This is an updated version of article that appeared on TechWeekEurope. For more sports technology coverage click here.
There was a time when a half-time orange and the magic sponge where the height of technological innovation in sport, but in 2014, sporting federations and teams have armies of coaches, sport scientists and nutritionists whose job is to extract every ounce of performance from their athletes.
Video and data analysis is now used in almost every part of professional sport and cycling is no exception. For Great Britain’s world champion cyclist Elinor Barker, it helps her train, understand and improve her performances and help her fight the battle against doping.
Barker, winner of the team pursuit event at the 2013 and 2014 World Championships, won silver in the 25km points race and bronze in the 10km scratch race at the Commonwealth Games and is adamant that technology has helped her in her preparation.
“I mainly use things like TrainingPeaks (an application that allows athletes to log, analyse and plan training sessions) and Dropbox to keep in touch with my coaches,” she told TechWeekEurope. “My coach can send a Dropbox folder to a number of athletes so we can all have the same training and then we feedback personally on TrainingPeaks.”
Barker is an ambassador for Dell, which is the official hardware partner of Glasgow 2014. She uses a Venue 11 Pro tablet and a Dell XPS 12 laptop to analyse her data, using the USB port to connect her bike computer which tracks her training sessions. Her bike computer connects to heart rate monitors and speed sensors that provide data that can be visualised and analysed to see how she is performing.
“I can plug in my bike computer and have all the information that I need to send to my coach,” she explained. “They can say ‘I want you do to ten minutes at 230 watts’ and I can plug in my bike computer to my tablet and send it back and I can see if I’ve done it or not.
“Being able to analyse my training in full detail is really helpful. I can look at videos, graphs and can try and combine it all and see what went wrong and what I can do next time.”
This data is more important for timed events so Barker can set target times to achieve in practice rather than road events which require strategies that depend on what the opposition is doing. But it’s not just in training that technology has its benefits.
When at track events, someone from British Cycling films races so the team can analyse what happened after the event, while even in between races, a member of the coaching team might come up and provide some information that could prove useful in the next race.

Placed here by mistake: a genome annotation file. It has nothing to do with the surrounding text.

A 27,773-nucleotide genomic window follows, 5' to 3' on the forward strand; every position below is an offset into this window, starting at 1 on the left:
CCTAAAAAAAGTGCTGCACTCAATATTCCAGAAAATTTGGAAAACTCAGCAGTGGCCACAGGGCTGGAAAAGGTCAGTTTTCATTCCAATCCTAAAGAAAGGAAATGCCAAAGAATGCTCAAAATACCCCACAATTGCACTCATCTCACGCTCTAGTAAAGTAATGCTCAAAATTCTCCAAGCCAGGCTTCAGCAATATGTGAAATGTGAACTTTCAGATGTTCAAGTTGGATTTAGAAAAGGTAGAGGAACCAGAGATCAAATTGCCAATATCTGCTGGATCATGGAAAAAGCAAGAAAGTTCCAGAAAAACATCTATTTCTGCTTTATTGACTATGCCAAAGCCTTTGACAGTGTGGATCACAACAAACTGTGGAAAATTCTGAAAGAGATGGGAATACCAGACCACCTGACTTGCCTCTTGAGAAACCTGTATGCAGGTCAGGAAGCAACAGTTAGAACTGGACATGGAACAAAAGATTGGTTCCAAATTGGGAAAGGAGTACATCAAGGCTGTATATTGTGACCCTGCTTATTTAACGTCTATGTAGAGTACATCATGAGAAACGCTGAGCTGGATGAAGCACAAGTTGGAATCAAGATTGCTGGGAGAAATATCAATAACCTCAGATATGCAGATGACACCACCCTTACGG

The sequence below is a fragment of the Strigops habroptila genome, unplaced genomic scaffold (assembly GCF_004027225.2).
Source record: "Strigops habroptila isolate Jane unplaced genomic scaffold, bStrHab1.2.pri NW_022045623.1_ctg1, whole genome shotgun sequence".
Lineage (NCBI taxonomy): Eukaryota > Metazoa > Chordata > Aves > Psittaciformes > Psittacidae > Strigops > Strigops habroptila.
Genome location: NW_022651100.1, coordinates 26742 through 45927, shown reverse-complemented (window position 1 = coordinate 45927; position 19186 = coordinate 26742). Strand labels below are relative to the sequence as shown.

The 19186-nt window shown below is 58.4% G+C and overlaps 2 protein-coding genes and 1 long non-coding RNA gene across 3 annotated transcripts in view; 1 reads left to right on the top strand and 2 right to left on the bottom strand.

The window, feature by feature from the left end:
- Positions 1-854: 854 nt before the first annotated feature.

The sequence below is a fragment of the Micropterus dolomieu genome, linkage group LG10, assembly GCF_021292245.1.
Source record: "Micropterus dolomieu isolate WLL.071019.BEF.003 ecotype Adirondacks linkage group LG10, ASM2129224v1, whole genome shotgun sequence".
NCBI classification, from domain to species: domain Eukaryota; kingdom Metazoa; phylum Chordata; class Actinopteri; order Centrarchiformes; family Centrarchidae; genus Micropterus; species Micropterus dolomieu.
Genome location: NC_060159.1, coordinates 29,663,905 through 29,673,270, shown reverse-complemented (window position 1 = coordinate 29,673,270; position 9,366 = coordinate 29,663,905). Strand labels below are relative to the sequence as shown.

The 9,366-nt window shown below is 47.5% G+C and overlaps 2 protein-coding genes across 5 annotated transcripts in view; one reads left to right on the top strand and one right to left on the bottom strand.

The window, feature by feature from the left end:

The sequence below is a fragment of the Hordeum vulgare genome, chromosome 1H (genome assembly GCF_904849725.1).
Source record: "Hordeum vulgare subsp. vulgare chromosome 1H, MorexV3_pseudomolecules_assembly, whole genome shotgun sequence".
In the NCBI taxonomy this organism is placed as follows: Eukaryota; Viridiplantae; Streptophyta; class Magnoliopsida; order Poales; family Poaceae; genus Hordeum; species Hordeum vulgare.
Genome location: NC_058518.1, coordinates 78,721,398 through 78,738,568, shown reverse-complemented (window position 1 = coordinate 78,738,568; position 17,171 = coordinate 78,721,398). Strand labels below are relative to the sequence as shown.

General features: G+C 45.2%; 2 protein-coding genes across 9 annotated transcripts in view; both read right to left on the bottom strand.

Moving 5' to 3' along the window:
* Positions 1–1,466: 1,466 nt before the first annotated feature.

“In team pursuit we have a graph to see how the change in speed worked and what’s effective,” said Barker.
But of course, technology is useful away from the track as well. With the World Cup series spanning several countries, the tablet helps Barker keep in touch with friends and family over Skype and fans on Twitter.
This makes Wi-Fi coverage important, especially in the athlete’s village in Glasgow. But there are other reasons too. As part of Barker’s anti-doping requirements, she must tell the World Anti-Doping Agency (WADA) where she will be for at least one hour of every day, three months in advance.
“I put it between six and seven because I know I’m going to be in bed,” she added, explaining that any changes must be done on a system known as ‘Whereabouts’. “If I can’t update or change that it would be pretty bad.”
Barke also competed in the 3,000m individual at the Sir Chris Hoy velodrome during the Games and participated in the road race and the time trial. We asked her beofre the games if the prospect of competing for Wales was one that excited her, and if she valued the opportunity to take part in a senior multi-sport event.
“I did the Youth Commonwealth Games in 2011 and it will be nice to be riding for Wales and to be part of a tight, close knit team,” she said before the games.
But what about competing against her Team GB team mates who will be lining up for England, Northern Ireland and Scotland?
“It’ll be weird competing against them but also it’ll still be competitive,” she said. “It’ll be fun I think.”